“The limits of tyrants are prescribed by the endurance of those whom they suppress.” (Frederick Douglass)

As we gather together today for the Fourth of July parties we all enjoy so much, I sincerely hope we all take a moment to appreciate the historical significance of this great day in the history of the world. Here’s a list of some of the people who made this celebration possible…Button Gwinnett, Lyman Hall, George Walton, Samuel Chase, William Paca, Thomas Stone, Charles Carroll, Caesar Rodney, George Read, Thomas McKean, Robert Paine, Elbridge Gerry, William Hooper, Joseph Hewes, John Penn, Edward Rutledge, Thomas Heyward, Jr., Thomas Lynch, Jr., Arthur Middleton, George Wythe, Richard Henry Lee, Thomas Nelson, Jr., Francis Lightfoot Lee, Carter Braxton, William Floyd, Philip Livingston, Francis Lewis, Lewis Morris, Stephen Hopkins, William Ellery, Richard Stockton, John Witherspoon, Francis Hopkinson, John Hart, Abraham Clark, Roger Sherman, Samuel Huntington, William Williams, Oliver Wolcott, Robert Morris, Benjamin Rush, John Morton, George Clymer, James Smith, George Taylor, James Wilson, George Ross, Josiah Bartlett, William Whipple, and Matthew Thornton.

How many of us recognized those names as some of the men who signed the Declaration of Independence? I left out the famous ones we all know because I wanted to make a larger point about American history. The men I listed weren’t famous then and they’re not famous now but they made the same sacrifice as John Hancock, Ben Franklin, Thomas Jefferson, John Adams, and Samuel Adams.

There were fifty-six men who represented the thirteen colonies who all agreed to attach their names to a document that effectively declared war on Great Britain and King George III. Here’s an excerpt from the Declaration of Independence that lists all the grievances the colonists had with the King.

The history of the present King of Great Britain is a history of repeated injuries and usurpations, all having in direct object the establishment of an absolute Tyranny over these States. To prove this, let Facts be submitted to a candid world.

He has refused his Assent to Laws, the most wholesome and necessary for the public good.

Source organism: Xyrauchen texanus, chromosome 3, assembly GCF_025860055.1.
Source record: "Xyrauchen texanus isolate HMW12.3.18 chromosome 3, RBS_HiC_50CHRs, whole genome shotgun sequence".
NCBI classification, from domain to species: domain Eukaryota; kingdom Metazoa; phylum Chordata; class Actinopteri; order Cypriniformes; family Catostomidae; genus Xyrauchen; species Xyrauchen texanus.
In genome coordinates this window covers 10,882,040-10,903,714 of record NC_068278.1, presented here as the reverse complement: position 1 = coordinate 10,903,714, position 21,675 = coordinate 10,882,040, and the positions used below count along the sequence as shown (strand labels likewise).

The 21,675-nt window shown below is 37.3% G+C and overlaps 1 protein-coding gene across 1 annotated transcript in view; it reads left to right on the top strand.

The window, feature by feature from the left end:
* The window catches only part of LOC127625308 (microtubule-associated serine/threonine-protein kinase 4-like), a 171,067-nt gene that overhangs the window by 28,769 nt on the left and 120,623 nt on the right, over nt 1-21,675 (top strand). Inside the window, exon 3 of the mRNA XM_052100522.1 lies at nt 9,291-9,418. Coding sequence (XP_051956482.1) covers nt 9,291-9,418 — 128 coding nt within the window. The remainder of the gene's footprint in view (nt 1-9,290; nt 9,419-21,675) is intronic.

He has dissolved Representative Houses repeatedly, for opposing with manly firmness his invasions on the rights of the people.

He has made Judges dependent on his Will alone for the tenure of their offices, and the amount and payment of their salaries.

He has erected a multitude of New Offices, and sent hither swarms of Officers to harass our people and eat out their substance.

He has kept among us, in times of peace, Standing Armies without the Consent of our legislatures.

He has affected to render the Military independent of and superior to the Civil Power.

For quartering large bodies of armed troops among us:

For protecting them, by a mock Trial from punishment for any Murders which they should commit on the Inhabitants of these States:

For cutting off our Trade with all parts of the world:

For imposing Taxes on us without our Consent:

For depriving us in many cases, of the benefit of Trial by Jury:

For taking away our Charters, abolishing our most valuable Laws and altering fundamentally the Forms of our Governments:

For suspending our own Legislatures, and declaring themselves invested with power to legislate for us in all cases whatsoever.

He has abdicated Government here, by declaring us out of his Protection and waging War against us.

He has plundered our seas, ravaged our coasts, burnt our towns, and destroyed the lives of our people.

He has constrained our fellow Citizens taken Captive on the high Seas to bear Arms against their Country, to become the executioners of their friends and Brethren, or to fall themselves by their Hands.